MTA Completes first week of FASTRACK
Weeklong effort pays off with unprecedented productivity gains
Highlights of the work completed during Lexington Avenue Line FASTRACK
- Track – removed 20,140 pounds of debris, scraped and cleaned a total of 19,770 feet of track, replaced 42 tie blocks, installed 1,005 plates, installed 1,615 friction pads, replaced 25 sections of rails, replaced track switch;
- Third Rail Operations - cleared 1,685 identified defects, scraped and cleaned 4,900 feet of track under and around the third rail;
- Signals – first of the month inspection performed on 311 locations, serviced 14 switch machines, tested 63 timer relays, cleared five electrical grounding conditions;
- Power- inspected 55 manholes for faults, installed 866 feet of new communication cable;
- Infrastructure- Four stations were sounded and tapped for loose concrete, cleaned drains at eight stations, grouted leaks at 10 locations;
- Elevators & Escalators- cleared 86 elevator and escalator defects, replaced 23 escalator steps at three stations;
- Electronics Maintenance Division- tested and inspected 167 emergency alarm/emergency telephones, inspected eight escalator fire suppression systems, inspected 12 platform edge CCTV’s and replaced monitors and cameras as needed;
- Maintenance of Way Engineering - wired and cut in five control line/key by locations;
- Station Environment - repaired and installed new lighting at five stations, replaced 2,217 bulbs, replaced missing/damaged floor tiles at four stations, scraped 29,150 square feet, primed 12,650 square feet, and painted 17,650 square feet of platform and track ceilings, repaired broken steps at 15 stations, cleaned and sanitized 15 stations with mobile wash, baited and removed garbage from refuse rooms at 15 stations, replaced 43 platform edge signs at nine stations, replaced 2,172 bulbs in tunnels; painted stairway copings and railings at seven stations.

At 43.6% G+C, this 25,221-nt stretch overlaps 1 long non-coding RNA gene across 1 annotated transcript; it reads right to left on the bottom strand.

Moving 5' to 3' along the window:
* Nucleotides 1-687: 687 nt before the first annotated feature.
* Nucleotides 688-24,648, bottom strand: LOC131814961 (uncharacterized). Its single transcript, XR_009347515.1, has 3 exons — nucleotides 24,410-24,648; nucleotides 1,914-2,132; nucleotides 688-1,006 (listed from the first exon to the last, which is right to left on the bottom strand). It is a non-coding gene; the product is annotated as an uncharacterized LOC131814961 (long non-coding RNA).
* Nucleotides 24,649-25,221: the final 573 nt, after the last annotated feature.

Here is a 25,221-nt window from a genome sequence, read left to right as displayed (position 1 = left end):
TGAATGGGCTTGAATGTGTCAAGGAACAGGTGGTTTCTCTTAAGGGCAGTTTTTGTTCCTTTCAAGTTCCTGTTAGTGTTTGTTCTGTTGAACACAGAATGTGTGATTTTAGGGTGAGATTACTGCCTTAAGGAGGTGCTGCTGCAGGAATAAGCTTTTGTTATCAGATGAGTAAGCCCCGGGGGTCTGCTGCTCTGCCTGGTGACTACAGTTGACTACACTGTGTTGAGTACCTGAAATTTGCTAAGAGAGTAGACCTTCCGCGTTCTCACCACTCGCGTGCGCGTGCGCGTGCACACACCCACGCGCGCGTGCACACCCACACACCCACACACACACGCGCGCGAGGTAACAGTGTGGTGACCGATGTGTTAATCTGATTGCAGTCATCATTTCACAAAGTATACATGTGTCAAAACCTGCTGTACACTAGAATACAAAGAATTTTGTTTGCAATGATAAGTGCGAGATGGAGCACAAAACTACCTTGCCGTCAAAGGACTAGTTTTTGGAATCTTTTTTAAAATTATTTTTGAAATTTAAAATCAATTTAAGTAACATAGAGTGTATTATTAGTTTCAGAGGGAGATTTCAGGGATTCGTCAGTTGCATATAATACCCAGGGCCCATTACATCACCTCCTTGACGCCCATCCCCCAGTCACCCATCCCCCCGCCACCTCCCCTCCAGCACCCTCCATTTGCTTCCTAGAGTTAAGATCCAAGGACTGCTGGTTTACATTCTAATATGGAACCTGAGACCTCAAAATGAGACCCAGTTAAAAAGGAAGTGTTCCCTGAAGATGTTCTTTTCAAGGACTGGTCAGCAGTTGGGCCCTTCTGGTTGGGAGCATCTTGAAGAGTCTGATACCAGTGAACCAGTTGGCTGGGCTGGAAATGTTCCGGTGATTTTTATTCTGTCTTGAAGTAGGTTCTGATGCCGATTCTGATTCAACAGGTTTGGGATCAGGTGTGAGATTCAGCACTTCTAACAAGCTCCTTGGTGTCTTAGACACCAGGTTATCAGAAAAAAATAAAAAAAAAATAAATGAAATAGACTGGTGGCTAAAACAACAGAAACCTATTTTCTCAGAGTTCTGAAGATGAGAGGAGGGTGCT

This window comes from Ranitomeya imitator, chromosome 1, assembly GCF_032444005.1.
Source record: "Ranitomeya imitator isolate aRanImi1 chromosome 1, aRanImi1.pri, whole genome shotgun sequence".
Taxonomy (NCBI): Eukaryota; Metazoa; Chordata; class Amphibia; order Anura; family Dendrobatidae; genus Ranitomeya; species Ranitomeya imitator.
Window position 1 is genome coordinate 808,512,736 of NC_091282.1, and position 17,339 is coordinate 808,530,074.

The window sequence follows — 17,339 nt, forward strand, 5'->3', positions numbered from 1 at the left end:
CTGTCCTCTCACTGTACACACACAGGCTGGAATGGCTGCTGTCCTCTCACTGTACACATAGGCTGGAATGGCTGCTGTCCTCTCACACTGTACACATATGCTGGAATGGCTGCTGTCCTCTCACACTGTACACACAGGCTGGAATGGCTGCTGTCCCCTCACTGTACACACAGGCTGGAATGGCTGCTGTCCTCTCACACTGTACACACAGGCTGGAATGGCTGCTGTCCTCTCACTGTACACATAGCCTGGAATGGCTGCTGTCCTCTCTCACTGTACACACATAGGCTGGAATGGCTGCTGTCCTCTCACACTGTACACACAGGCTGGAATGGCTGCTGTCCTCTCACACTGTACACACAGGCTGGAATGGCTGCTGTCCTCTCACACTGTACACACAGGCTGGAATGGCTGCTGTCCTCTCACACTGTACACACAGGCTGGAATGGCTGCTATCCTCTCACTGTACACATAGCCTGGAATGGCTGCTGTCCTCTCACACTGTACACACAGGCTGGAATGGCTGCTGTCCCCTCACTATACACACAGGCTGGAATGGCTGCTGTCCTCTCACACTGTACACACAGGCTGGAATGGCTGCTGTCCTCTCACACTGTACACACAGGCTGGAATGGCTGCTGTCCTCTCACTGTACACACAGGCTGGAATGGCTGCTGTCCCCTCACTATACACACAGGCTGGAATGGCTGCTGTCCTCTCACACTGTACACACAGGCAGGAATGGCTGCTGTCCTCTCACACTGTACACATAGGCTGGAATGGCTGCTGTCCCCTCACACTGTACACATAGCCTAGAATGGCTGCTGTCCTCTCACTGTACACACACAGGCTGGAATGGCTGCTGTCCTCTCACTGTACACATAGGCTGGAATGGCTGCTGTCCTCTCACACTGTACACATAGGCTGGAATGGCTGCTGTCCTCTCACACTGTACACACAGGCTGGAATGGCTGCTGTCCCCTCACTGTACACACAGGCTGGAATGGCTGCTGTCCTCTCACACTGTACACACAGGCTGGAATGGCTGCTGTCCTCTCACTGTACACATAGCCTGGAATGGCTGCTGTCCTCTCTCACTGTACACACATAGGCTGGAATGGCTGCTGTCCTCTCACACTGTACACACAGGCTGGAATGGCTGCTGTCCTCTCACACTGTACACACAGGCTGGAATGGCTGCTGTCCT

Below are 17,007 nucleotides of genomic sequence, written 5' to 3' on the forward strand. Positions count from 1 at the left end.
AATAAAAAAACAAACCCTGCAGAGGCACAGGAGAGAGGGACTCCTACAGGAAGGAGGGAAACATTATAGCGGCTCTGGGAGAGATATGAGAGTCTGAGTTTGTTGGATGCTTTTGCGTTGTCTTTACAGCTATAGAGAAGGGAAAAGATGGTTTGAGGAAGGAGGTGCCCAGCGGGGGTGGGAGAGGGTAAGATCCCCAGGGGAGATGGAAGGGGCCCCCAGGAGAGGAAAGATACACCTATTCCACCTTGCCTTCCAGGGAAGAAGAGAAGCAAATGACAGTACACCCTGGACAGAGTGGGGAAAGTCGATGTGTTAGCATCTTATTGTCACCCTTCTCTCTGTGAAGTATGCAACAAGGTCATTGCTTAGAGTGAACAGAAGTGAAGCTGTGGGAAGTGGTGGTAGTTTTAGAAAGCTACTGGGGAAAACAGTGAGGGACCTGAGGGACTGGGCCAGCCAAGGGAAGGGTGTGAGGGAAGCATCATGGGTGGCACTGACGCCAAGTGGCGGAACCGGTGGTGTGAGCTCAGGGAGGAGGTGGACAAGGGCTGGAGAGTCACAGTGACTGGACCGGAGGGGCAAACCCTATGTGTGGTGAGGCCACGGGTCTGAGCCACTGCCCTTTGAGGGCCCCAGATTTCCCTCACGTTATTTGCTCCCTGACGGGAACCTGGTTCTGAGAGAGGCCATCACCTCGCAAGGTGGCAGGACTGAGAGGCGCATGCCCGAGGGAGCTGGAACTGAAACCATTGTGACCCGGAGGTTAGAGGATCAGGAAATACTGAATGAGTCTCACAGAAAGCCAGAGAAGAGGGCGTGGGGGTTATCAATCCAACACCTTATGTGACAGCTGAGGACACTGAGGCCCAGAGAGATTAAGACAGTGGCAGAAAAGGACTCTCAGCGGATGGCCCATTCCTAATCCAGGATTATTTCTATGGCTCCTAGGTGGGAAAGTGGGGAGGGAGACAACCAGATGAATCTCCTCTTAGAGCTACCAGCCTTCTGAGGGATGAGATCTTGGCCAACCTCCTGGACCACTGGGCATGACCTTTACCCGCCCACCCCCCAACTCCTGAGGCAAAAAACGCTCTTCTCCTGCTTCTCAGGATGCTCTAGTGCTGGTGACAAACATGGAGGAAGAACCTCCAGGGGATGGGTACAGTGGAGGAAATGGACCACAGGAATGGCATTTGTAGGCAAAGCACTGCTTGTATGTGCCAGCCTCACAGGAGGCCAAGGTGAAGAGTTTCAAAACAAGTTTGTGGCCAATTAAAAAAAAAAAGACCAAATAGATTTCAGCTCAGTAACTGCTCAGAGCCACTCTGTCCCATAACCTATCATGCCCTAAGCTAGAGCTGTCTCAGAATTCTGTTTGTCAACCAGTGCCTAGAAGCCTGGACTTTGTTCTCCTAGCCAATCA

Click on thumbnails below to see larger images
Thursday, January 12
Wednesday, January 11
Tuesday, January 10
Monday, January 9
For four consecutive weeknights hundreds of MTA workers worked through the late night and early morning hours cleaning inspecting, repairing and replacing subway infrastructure on a nearly seven-mile long segment of the normally busy Lexington Avenue Line.
Jobs that would usually take weeks or months to complete were accomplished in days because, for the first time, maintenance workers were allowed to perform theirs tasks without the interruption of passenger trains rolling through a massive work area that stretched from Grand Central-42nd Street to Atlantic Avenue in Brooklyn.
MTA New York City Transit's new FASTRACK initiative is an entirely new way to perform subway maintenance in our system; completely suspending train service over a segment of a subway line, giving workers uninterrupted access to tracks, signals, cables, lighting, third rail components and platform edges. During the four night period more than 300 vital tasks were completed---from rail replacement to roadbed cleaning to the scraping and painting of ceilings over tracks and platforms. Much of this work had not been performed in several years and some of it could only be done in the absence of trains over an extended period of time.